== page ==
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“A Woman’s Hair Reflects Her Life”

I cut my hair last week. It’s what I usually do when I want a change. Of course, the things I want to change are not in my hair (only secrets), but there’s something very visceral about shearing one’s ‘do. It’s a signal to the Universe that says, “I’m done with the status quo! Come at me with your best shot, bro!” Or as Felicity said before she chopped off her famous locks, “It’s one thing to say you’re going to let go, it’s another thing to loosen your grip and let yourself fall.”

OK, maybe that’s super deep and more depressing than what I want my new haircut to represent (and LAWD KNOWS Felicity’s hair had serious issues) but there is something to be said about how changing one’s image shifts the way we interact with the world. Recently, I came upon an expression: “A woman’s hair is her life.” I would go one step further and say, “a woman’s hair reflects her life.”

Take my hair-story. Up until the age of eleven years old, I had long hair, always kept up in a ponytail. I remember a classmate asking me, “Why don’t you ever wear it down?” My hair was representative of how I was back then: a shy, straight-A, upright, uptight, responsible kid. I wasn’t the one in the closet having Seven Minutes of Heaven; I was the girl outside, watching the clock. I didn’t let my hair down in any sense.

Then there was the perm in grade seven. A PERM. First of all, who gets a perm under the age of seventy? (Thanks for that, Mom). Second of all, whose perm lasts a whole friggin’ YEAR?! That would be me, and also me. Sure, I was finally wearing my hair down, but now it was this poufy, frizzy, unruly mop on top my head. Grade seven would also be the year in which I was bullied and ostracized by most of the girls in my class. Coincidence? When everyone around you has age-appropriate hair and you stick out like you stuck your sore thumb in an electrical socket? I think not. I didn’t look like the status quo, I dared to be different, and I paid for it.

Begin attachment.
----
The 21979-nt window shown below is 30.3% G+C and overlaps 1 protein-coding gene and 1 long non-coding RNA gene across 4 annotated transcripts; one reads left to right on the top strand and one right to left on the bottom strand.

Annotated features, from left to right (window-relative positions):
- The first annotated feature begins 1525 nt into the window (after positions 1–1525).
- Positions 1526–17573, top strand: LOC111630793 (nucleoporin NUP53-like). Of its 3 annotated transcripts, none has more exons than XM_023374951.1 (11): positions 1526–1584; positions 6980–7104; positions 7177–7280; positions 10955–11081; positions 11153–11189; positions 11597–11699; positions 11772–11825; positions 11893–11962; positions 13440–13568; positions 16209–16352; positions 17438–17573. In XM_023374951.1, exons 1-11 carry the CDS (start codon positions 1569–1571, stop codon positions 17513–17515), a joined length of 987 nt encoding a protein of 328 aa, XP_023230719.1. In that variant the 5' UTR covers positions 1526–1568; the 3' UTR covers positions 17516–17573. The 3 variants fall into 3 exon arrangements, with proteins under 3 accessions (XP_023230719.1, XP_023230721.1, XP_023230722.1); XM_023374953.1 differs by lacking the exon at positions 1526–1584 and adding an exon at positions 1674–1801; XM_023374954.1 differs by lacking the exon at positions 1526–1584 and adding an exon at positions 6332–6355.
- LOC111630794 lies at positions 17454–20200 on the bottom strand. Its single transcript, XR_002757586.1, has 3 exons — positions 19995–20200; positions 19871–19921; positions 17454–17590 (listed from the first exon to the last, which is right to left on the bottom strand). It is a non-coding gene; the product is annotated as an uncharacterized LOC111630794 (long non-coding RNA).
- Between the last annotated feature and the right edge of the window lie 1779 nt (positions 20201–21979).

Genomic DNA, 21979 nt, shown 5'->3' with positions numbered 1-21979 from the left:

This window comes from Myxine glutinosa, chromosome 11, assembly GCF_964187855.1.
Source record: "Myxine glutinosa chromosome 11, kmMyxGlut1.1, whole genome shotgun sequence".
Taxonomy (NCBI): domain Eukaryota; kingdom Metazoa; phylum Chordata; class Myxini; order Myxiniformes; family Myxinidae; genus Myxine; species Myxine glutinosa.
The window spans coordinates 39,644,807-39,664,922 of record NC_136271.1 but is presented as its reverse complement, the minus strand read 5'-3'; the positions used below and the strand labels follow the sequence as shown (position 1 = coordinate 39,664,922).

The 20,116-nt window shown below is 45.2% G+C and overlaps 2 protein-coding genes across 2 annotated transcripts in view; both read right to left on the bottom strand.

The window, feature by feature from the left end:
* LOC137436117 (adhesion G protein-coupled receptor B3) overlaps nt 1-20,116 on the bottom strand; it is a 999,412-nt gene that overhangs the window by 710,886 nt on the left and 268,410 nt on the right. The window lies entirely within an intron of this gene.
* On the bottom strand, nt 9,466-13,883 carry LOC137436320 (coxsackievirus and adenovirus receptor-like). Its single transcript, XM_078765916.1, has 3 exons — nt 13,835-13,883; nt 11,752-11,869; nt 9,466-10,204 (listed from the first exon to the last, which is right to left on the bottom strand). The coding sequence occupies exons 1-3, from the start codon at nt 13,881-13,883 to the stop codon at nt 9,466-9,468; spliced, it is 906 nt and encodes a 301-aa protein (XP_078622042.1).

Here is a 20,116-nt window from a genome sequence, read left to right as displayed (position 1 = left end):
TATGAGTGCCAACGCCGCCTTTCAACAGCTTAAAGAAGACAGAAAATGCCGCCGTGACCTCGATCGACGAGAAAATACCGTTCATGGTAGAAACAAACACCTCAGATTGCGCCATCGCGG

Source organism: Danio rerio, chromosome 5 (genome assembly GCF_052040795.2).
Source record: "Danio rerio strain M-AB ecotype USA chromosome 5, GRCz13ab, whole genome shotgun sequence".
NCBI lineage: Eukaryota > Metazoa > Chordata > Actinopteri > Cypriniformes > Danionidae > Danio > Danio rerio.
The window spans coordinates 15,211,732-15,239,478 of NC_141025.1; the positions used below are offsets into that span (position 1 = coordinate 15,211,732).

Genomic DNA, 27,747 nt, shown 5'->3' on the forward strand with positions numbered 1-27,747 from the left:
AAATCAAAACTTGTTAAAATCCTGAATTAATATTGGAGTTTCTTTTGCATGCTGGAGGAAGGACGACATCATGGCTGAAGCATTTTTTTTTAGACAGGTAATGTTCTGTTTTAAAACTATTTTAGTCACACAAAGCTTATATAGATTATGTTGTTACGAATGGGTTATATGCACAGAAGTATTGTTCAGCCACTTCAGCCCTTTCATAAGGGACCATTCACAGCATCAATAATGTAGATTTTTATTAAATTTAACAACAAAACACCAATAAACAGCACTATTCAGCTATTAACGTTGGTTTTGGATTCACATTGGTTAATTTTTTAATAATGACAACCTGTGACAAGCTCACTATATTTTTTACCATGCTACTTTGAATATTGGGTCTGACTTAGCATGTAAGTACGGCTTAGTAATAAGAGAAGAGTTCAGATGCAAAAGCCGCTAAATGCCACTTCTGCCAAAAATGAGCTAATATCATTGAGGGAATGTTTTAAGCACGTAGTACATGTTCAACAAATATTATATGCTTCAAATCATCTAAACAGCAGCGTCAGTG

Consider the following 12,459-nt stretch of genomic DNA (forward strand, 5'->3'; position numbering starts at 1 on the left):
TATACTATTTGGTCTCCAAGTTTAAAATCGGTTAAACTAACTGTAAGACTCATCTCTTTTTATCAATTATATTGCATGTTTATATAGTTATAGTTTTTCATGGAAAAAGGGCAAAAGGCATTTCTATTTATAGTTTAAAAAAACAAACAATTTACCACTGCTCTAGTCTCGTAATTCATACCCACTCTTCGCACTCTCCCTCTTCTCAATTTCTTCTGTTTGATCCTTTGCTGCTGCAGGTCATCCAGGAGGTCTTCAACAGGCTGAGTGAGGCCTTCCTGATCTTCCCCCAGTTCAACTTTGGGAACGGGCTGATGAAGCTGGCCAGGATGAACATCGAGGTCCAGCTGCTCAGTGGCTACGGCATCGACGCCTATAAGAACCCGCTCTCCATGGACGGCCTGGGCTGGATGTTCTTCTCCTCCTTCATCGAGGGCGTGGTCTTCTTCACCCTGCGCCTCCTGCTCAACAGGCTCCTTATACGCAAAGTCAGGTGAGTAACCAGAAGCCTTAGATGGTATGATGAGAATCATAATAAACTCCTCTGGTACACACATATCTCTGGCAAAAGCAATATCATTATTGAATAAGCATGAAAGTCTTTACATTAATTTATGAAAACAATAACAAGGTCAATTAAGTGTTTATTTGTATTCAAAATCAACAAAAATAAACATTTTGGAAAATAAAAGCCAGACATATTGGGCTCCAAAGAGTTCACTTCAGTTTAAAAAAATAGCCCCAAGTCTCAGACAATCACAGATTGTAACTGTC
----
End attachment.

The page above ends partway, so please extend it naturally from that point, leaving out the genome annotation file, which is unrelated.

Who didn’t have The Rachel cut in the mid-90s? I sure did. It wasn’t the most horrible cut (contrary to what Jen says), but surrounding a face that hadn’t fully developed (baby face!), it didn’t do me any favours. But I was fourteen and in grade nine, and attempting to emulate women who you thought were cooler and prettier than you were is pretty much de rigeur of growing up.

My hair post-Rachel was semi-short. I had the choice of either growing down (which, in high school years, would take FOREVERRRR) or cutting up. I chose up. The Winona Pixie Cut. Inspired by her overall awesomeness (this was pre-shoplifting scandal) (WHY ARE WE STILL PUNISHING HER?). Fuck. What a mistake that was. My hair and Winona’s shoplifting. Insipid boys badgered me constantly with their vicious name-calling, I was basically dead to my summer camp crush, but worst of all, I just felt UGLY. And feeling ugly as a teen is, like, the WORST feeling you could experience. My hair took just as long to grow out as it did for me to feel good about myself again (also, NOT a coincidence). To this day, I refuse to get a pixie cut. I mean, it looks good on y’all (J. Law, Bey, etc.) but I just. Can’t. deal. (Hair baggage).

Under the impression that blondes did have more fun, and girl-crushing on Faith Hill (guys, she was HUGE back in the late ‘90s.“Breathe,” anyone?), I went totally blonde during my OAC (a.k.a. grade 13) year. I was fast on the heels of the big, bad world and I wanted to feel like a real grown-ass woman, but, mostly, I just wanted to feel sexy. Faith was sexy. Writhing and rolling around in those satin sheets? Married to Tim McGraw? Orgasming in the desert while wearing a knockout dress? I wanted to experience ALL of that (truthfully, I still do). But I was only 17, and I had a long ways to go. I think my math teacher at the time best summed up me as a blonde: “I think that dye has seeped into your head and has done something to your brain.” (He was a great guy, though. Really).

In my twenties, I stayed au naturale—auburn—and wore my hair long. There were new jobs, guys and apartments, but life still hung in the balance. Much like my hair. Hanging. Staying the same. Looked good, sure, but it wasn’t AWESOME.

Then a few years later, after I returned home from L.A. where a play of mine had flopped, a romance had fizzled and I was generally feeling STUCK, I cut and dyed my hair black a la Angelina Jolie in “Salt.” I thought if ever there was a woman who inhabited what it means to be a total badass in control of her life and her lovers, it’s Angelina. I wore my hair like that for a few years because, uh, guess what? It worked! I felt powerful, sexier and confident. I quit jobs I didn’t like, got promotions, traveled, dated whomever I wanted. I WAS Angelina Jolie (except without all the kids and millions of tats and dinners with Brad).

But life as Angie is tiresome (honestly, how does she do it?). I wanted to return to my roots, both hair-wise and life-wise. I wanted to get back to me, and who I was underneath all these haircuts and dyes. I decided my priority was to feel more authentic, to live life more organically, to be more flow-y. So I returned to auburn, and then, I found myself in my hairdresser’s chair last week. I don’t know what this new phase will bring me, but if my current lob is any indication, it will be lighter, freer, low-maintenance with more bounce than I’ve seen in a while.

My hairdresser said to me, as she cut off my long ponytail,“I’m really happy you’re doing this,” and I agree.

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